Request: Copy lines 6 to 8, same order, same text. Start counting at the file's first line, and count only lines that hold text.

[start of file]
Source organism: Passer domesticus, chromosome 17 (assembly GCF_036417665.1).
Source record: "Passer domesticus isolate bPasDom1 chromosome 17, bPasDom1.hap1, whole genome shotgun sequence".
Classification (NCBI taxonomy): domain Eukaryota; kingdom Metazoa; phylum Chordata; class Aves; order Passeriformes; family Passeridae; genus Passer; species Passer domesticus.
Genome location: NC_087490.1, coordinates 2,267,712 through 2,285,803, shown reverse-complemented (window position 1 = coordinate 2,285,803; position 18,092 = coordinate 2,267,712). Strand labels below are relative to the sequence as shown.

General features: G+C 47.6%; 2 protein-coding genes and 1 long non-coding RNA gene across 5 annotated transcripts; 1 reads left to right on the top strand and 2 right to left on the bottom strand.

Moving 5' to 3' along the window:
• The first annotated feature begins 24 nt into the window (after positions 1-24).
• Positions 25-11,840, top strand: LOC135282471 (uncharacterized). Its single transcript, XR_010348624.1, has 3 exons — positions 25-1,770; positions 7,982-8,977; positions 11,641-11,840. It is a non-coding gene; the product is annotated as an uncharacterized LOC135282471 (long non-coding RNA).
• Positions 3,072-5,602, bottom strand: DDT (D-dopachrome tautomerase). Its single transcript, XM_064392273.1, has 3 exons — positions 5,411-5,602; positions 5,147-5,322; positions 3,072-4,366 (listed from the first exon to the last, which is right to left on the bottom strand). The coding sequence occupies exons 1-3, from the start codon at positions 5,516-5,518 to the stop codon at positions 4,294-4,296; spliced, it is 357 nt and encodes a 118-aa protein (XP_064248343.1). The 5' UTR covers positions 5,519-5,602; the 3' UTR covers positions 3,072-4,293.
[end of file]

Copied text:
Moving 5' to 3' along the window:
• The first annotated feature begins 24 nt into the window (after positions 1-24).
• Positions 25-11,840, top strand: LOC135282471 (uncharacterized). Its single transcript, XR_010348624.1, has 3 exons — positions 25-1,770; positions 7,982-8,977; positions 11,641-11,840. It is a non-coding gene; the product is annotated as an uncharacterized LOC135282471 (long non-coding RNA).